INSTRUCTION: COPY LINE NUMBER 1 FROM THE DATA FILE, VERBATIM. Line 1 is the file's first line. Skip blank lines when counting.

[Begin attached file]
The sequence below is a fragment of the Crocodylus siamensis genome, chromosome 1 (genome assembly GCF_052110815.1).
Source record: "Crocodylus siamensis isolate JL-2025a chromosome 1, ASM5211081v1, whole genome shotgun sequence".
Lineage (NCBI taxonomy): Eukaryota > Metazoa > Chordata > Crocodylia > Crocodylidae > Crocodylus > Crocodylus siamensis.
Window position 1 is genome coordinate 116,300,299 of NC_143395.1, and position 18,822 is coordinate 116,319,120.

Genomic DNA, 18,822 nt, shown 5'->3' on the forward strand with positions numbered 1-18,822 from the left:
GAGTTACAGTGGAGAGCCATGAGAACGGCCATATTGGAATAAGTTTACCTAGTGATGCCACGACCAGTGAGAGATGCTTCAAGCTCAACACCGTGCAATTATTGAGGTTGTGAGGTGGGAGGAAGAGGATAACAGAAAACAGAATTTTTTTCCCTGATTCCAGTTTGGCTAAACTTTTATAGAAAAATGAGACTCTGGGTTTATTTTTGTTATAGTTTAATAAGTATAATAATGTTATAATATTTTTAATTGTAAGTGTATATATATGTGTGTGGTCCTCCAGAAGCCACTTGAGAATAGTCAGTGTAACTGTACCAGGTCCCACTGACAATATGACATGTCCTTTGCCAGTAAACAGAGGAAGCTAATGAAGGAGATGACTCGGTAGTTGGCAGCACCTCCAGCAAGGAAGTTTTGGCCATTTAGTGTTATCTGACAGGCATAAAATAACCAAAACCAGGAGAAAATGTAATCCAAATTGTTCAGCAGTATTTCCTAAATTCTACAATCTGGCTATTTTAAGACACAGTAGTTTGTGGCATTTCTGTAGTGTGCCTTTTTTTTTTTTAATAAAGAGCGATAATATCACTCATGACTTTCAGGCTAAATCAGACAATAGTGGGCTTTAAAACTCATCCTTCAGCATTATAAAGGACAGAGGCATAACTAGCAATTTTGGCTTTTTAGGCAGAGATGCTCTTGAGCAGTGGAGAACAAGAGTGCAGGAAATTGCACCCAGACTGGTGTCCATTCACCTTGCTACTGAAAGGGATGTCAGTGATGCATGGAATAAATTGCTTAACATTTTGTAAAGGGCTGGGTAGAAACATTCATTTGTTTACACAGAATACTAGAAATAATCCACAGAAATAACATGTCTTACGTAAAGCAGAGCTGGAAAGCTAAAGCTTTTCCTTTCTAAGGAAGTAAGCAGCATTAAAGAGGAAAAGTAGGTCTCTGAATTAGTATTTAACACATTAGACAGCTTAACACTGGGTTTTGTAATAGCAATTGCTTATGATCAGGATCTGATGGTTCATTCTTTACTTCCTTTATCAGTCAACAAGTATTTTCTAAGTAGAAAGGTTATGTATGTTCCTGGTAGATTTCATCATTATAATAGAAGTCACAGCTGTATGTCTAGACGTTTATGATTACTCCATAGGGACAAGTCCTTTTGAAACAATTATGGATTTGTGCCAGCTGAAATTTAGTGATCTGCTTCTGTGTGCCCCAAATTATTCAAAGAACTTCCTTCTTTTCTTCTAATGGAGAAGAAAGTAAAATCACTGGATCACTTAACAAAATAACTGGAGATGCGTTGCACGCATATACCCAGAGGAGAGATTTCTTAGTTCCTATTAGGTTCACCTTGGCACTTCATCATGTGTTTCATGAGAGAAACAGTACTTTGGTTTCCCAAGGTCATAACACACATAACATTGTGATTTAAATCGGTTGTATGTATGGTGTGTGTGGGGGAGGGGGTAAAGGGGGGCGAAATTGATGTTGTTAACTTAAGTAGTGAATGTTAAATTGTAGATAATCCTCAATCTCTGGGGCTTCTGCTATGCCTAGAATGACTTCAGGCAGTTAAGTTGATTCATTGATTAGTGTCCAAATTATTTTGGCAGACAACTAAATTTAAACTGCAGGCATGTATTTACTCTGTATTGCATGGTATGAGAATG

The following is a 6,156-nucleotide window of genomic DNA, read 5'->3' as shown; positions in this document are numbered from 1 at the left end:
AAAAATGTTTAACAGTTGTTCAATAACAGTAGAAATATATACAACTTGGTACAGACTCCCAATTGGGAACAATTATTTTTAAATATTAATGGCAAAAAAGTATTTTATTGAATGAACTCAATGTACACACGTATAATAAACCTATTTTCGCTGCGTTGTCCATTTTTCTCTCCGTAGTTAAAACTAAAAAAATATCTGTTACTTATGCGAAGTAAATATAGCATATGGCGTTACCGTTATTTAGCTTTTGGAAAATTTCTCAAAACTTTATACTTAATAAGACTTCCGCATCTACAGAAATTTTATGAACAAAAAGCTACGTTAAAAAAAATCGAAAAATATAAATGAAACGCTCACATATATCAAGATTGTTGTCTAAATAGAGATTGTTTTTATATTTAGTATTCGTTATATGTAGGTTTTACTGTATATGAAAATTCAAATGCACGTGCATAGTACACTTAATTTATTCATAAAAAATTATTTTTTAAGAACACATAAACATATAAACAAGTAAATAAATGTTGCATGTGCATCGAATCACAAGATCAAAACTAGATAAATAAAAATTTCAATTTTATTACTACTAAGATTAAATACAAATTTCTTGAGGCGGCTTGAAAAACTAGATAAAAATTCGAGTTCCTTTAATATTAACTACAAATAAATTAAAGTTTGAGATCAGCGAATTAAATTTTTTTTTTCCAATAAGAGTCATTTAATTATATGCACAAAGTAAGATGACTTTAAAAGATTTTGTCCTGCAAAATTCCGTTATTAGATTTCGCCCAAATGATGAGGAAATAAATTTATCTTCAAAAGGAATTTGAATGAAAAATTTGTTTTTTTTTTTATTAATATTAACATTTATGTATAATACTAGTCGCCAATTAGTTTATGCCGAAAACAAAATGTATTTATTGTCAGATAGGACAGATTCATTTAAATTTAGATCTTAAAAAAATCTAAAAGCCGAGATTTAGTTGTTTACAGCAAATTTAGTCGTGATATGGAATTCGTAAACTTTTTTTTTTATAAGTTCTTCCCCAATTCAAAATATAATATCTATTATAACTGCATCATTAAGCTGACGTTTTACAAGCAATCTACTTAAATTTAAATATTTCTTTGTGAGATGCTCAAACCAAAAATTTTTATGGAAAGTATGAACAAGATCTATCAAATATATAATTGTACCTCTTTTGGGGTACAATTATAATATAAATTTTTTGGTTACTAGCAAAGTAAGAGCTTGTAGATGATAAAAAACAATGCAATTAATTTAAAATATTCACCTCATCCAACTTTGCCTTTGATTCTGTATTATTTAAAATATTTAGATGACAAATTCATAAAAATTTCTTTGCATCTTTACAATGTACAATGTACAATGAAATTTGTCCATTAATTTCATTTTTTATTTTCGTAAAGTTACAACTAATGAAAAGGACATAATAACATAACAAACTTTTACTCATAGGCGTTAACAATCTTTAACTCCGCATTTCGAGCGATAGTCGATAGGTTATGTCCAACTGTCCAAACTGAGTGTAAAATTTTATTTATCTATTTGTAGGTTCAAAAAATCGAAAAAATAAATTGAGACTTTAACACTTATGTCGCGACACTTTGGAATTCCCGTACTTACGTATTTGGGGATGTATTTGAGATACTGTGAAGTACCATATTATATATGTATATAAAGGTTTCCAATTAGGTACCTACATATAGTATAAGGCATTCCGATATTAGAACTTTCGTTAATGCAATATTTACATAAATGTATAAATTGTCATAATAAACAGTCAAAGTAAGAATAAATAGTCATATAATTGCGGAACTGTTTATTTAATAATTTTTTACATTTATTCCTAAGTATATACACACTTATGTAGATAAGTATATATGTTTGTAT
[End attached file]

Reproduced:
The sequence below is a fragment of the Crocodylus siamensis genome, chromosome 1 (genome assembly GCF_052110815.1).